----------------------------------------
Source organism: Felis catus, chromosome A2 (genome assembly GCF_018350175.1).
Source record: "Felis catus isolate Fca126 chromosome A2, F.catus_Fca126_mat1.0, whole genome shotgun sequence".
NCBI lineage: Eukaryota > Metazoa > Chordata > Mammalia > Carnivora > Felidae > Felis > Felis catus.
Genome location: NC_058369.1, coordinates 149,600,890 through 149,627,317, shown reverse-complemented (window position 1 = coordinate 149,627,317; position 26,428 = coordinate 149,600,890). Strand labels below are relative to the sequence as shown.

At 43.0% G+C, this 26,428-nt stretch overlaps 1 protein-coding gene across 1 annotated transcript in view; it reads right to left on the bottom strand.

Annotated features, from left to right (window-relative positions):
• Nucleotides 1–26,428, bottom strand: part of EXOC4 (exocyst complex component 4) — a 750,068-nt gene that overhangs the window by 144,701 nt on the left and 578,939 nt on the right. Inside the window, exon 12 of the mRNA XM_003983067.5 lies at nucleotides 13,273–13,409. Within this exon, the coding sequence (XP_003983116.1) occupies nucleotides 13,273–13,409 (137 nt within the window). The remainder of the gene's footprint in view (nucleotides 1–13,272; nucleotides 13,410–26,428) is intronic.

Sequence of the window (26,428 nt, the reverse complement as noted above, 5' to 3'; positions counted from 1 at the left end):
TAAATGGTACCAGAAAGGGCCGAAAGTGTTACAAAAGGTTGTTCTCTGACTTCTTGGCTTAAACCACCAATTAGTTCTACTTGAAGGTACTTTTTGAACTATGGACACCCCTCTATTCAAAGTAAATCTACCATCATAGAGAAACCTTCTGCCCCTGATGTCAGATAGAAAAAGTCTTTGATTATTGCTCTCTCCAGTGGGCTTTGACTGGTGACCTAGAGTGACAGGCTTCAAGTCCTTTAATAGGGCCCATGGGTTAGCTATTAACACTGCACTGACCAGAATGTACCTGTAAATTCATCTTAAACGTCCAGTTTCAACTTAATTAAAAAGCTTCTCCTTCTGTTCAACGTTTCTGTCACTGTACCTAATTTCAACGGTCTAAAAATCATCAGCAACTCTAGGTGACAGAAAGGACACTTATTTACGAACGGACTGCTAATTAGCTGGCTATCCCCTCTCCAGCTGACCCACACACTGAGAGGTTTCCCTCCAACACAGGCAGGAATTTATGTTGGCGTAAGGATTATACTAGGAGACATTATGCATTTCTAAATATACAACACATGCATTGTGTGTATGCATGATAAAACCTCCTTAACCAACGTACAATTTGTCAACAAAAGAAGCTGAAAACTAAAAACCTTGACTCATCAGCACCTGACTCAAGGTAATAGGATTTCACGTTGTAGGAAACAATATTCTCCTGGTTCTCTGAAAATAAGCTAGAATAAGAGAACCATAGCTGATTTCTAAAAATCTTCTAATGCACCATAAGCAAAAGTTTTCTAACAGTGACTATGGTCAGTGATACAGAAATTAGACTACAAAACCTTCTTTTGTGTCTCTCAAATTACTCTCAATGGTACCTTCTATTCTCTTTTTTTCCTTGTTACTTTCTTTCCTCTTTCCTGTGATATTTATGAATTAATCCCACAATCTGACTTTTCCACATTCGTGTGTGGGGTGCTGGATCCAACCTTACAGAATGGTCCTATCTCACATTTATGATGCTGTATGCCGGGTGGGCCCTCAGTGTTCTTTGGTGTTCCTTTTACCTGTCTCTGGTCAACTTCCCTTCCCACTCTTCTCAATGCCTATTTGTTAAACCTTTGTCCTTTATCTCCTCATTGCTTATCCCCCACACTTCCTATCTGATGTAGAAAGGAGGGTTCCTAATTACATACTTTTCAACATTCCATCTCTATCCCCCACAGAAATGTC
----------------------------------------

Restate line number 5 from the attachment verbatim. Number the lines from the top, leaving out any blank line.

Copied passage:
At 43.0% G+C, this 26,428-nt stretch overlaps 1 protein-coding gene across 1 annotated transcript in view; it reads right to left on the bottom strand.